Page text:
The persecution of scholars such as Joseph Massad and Norman Finkelstein who challenge the official Israeli narrative has long been a feature of Israeli intervention in American academic life. And the eagerness of university presidents to denounce the American Studies Association call for an academic boycott of Israel is a window into the insatiable hunger for money that seems to govern university policy. The current effort to shut down student groups, however, raises traditional Israeli censorship and interference to a new level. Israel seeks now to openly silence free speech on American college campuses—all of these student groups have steadfastly engaged in nonviolent protests—and has enlisted our bankrupt liberal elites and college administrators as thought police.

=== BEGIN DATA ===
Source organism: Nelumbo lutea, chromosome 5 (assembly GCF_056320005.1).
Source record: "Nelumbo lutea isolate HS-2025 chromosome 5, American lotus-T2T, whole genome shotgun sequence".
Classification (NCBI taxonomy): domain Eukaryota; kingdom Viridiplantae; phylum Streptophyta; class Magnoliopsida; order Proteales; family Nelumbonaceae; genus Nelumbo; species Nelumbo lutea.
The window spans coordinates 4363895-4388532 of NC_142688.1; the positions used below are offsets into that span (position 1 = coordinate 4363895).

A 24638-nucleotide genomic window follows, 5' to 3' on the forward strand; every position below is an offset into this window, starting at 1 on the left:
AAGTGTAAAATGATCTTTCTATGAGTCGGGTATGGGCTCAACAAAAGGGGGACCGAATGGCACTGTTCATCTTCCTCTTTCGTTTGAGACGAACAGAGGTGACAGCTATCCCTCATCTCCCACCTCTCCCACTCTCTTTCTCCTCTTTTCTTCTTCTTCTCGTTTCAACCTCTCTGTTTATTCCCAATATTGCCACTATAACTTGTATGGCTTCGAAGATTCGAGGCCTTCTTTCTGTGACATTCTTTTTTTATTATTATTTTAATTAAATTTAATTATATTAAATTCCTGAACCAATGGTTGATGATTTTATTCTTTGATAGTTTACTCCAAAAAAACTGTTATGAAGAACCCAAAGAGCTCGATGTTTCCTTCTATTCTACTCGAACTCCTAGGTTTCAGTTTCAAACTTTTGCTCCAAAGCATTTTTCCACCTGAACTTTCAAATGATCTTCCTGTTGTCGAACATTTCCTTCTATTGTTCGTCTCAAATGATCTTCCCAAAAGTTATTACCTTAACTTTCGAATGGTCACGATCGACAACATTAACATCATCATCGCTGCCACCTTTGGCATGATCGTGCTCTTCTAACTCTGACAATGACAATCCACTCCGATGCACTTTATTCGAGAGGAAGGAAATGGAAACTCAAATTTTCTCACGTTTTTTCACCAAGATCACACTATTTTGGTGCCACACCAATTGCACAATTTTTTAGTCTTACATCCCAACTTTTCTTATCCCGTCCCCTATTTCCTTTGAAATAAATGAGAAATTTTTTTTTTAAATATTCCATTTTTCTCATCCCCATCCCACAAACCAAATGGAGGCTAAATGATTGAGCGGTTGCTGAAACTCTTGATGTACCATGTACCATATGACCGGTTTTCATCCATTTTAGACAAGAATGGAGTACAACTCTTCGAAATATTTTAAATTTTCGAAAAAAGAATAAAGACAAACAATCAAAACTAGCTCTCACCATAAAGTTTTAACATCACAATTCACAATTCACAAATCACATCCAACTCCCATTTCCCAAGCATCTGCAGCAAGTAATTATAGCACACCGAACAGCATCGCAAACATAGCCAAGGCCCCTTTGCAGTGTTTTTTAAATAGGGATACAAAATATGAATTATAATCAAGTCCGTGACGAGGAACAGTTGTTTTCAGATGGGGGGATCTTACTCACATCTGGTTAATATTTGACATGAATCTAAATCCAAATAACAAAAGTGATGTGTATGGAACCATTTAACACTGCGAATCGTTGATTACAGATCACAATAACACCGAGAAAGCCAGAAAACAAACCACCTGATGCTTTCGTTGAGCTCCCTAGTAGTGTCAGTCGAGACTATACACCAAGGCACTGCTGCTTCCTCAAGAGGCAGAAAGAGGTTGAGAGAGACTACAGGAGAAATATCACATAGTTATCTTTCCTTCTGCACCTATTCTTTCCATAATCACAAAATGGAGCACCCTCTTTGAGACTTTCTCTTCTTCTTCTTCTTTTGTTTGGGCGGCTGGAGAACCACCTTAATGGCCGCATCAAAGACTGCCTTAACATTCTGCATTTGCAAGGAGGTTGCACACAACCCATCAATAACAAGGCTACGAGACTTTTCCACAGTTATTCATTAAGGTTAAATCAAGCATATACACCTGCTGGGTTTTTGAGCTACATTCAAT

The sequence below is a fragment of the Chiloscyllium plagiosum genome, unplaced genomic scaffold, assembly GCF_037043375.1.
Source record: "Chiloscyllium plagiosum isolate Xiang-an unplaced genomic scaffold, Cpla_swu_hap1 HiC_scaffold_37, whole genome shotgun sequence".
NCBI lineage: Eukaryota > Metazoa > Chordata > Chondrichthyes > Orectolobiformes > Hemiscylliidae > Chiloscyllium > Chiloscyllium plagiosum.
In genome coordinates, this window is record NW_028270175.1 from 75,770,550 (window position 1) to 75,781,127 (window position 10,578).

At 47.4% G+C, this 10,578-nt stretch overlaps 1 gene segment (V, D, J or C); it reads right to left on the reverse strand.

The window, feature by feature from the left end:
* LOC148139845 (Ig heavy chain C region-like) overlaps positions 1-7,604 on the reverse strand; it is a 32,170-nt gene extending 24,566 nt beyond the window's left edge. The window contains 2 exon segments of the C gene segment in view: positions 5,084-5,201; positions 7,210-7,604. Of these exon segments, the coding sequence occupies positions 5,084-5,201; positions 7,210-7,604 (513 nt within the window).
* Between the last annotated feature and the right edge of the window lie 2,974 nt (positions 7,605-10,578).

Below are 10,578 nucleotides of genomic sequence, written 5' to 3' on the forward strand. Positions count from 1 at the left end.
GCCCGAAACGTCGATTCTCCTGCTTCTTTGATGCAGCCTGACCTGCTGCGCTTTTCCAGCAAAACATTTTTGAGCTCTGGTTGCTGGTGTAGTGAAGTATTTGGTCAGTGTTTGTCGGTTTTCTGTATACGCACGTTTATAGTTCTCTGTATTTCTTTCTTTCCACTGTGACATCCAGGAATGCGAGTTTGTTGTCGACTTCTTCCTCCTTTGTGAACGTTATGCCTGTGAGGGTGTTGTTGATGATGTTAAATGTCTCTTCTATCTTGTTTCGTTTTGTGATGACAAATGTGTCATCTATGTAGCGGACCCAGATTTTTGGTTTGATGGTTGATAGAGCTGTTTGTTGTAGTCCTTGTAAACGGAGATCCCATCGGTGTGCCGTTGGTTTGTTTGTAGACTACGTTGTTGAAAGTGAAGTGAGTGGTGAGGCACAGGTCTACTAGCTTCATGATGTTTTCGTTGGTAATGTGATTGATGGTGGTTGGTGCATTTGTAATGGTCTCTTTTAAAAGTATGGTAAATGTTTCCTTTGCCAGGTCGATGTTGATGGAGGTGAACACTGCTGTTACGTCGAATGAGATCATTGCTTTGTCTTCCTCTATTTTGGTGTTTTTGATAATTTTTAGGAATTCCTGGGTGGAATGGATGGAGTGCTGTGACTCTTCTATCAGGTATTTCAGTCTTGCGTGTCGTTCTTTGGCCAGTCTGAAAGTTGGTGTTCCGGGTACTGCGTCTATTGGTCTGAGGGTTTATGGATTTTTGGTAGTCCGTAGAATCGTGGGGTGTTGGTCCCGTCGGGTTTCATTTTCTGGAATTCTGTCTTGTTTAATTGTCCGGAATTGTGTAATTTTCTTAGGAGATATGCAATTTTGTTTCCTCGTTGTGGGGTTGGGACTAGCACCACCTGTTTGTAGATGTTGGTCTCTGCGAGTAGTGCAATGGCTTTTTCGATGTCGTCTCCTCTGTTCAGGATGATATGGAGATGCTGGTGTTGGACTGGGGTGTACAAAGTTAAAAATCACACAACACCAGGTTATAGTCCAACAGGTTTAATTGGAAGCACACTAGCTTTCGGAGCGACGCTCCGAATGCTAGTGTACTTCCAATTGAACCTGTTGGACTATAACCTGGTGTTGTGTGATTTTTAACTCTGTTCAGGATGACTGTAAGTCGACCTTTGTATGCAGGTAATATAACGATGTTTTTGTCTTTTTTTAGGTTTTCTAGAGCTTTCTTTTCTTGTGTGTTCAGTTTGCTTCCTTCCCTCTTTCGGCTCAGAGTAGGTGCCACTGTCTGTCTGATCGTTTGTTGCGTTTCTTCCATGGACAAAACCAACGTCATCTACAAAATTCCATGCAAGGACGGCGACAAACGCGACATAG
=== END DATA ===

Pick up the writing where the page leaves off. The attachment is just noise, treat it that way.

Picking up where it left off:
The failure among academics to stand up for the right of these student groups to express dissenting views and engage in political activism is a sad commentary on how irrelevant most academics have become. Where, in this fight, are the constitutional law professors defending the right to free speech? Where are the professors of ethics, religion and philosophy reminding students about the right of all to a dignified life free of oppression? Where are the Middle Eastern studies professors explaining the historical consequences of Israel’s violent seizure of Palestinian land? Where are the journalism professors defending the right of dissidents and victims to a fair hearing in the press? Where are the professors of queer and gender studies, African-American studies, Native American studies or Chicano studies acting to protect the voices and dignity of the marginalized and oppressed?